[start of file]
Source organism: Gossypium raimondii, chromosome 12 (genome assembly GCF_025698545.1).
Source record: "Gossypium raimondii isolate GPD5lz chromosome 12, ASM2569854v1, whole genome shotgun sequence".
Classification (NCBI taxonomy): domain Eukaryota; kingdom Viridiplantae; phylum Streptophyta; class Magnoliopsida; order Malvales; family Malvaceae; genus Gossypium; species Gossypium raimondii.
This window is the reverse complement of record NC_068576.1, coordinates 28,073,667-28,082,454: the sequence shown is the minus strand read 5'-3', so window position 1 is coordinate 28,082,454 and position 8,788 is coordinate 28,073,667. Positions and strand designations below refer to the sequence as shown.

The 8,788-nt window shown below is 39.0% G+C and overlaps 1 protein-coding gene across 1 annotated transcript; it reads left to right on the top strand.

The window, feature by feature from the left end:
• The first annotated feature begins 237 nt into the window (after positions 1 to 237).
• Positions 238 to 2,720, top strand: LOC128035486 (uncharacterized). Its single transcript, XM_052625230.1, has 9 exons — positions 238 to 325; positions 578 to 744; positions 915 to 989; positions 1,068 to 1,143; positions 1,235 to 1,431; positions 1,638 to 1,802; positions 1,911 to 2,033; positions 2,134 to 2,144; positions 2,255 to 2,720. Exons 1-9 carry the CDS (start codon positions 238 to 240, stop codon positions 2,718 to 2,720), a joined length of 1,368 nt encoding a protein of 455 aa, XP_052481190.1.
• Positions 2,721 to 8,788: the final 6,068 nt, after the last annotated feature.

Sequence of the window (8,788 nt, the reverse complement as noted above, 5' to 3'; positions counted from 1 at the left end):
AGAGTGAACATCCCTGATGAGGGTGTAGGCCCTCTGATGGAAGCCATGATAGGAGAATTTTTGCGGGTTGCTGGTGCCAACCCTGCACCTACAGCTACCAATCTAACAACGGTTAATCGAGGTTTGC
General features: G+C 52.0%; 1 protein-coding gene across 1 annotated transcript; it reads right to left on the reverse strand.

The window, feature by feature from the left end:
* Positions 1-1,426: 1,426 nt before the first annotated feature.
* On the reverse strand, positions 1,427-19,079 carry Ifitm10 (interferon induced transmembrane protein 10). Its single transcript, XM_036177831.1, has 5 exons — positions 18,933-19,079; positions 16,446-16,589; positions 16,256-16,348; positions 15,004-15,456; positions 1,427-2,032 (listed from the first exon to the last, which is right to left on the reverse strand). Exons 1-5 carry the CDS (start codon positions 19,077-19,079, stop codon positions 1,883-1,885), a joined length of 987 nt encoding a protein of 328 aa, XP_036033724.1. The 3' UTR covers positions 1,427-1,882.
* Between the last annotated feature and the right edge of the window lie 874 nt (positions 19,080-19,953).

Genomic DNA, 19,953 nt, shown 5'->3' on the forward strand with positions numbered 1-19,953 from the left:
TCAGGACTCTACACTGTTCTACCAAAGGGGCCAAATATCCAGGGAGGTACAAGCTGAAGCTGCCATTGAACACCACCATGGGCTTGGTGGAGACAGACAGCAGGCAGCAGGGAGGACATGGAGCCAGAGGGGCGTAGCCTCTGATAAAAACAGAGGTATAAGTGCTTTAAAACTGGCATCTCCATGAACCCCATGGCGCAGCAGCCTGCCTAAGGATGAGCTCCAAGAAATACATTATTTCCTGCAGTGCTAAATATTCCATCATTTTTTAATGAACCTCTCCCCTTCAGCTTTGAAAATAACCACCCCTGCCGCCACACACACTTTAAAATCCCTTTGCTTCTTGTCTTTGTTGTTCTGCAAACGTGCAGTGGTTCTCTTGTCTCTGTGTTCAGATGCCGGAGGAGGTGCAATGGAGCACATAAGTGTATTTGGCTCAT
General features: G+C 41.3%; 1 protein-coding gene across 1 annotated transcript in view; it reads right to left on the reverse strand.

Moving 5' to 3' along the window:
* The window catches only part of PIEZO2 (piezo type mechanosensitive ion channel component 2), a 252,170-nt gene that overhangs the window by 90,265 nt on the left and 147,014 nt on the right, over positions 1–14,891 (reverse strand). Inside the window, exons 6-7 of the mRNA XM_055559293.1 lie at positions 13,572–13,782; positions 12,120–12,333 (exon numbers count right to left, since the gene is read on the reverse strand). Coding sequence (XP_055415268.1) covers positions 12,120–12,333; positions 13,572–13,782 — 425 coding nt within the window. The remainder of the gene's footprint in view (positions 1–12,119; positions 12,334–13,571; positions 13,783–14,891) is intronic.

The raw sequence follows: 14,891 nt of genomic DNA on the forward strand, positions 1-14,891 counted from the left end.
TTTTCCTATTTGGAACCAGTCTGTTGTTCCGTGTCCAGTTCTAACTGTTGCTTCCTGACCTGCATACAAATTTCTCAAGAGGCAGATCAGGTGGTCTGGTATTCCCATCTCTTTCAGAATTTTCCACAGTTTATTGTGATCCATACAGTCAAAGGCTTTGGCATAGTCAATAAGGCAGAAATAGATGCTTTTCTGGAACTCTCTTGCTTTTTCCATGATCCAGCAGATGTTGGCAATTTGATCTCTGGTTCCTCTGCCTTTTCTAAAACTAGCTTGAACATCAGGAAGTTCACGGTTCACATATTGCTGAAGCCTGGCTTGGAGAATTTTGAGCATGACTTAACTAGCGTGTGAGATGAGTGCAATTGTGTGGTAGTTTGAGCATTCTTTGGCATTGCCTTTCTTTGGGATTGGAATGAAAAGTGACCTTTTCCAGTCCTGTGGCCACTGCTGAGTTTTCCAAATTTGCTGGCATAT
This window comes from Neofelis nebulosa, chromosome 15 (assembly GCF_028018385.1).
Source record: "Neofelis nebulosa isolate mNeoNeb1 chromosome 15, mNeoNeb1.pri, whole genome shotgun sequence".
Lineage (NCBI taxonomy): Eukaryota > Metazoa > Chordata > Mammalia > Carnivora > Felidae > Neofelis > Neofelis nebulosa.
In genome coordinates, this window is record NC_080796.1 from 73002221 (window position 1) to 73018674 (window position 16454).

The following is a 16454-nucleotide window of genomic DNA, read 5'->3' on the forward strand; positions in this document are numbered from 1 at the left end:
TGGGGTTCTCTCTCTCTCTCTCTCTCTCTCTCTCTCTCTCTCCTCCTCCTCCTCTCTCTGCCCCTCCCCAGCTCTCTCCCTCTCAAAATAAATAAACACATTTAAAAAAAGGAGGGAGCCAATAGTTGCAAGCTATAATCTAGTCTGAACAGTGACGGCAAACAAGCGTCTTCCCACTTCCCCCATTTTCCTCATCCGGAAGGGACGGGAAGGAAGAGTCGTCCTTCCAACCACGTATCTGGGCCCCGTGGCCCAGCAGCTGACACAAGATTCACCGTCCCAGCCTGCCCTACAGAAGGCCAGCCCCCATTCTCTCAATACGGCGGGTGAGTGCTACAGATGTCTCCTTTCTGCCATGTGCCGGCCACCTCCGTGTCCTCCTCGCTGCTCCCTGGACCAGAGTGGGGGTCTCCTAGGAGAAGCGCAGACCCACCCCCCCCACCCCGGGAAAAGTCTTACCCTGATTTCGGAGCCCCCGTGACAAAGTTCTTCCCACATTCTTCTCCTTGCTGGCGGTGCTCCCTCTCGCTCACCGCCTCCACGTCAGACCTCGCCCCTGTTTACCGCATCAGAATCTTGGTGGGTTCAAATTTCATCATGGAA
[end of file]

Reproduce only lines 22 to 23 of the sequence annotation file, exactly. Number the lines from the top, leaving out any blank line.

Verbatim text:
The raw sequence follows: 14,891 nt of genomic DNA on the forward strand, positions 1-14,891 counted from the left end.
TTTTCCTATTTGGAACCAGTCTGTTGTTCCGTGTCCAGTTCTAACTGTTGCTTCCTGACCTGCATACAAATTTCTCAAGAGGCAGATCAGGTGGTCTGGTATTCCCATCTCTTTCAGAATTTTCCACAGTTTATTGTGATCCATACAGTCAAAGGCTTTGGCATAGTCAATAAGGCAGAAATAGATGCTTTTCTGGAACTCTCTTGCTTTTTCCATGATCCAGCAGATGTTGGCAATTTGATCTCTGGTTCCTCTGCCTTTTCTAAAACTAGCTTGAACATCAGGAAGTTCACGGTTCACATATTGCTGAAGCCTGGCTTGGAGAATTTTGAGCATGACTTAACTAGCGTGTGAGATGAGTGCAATTGTGTGGTAGTTTGAGCATTCTTTGGCATTGCCTTTCTTTGGGATTGGAATGAAAAGTGACCTTTTCCAGTCCTGTGGCCACTGCTGAGTTTTCCAAATTTGCTGGCATAT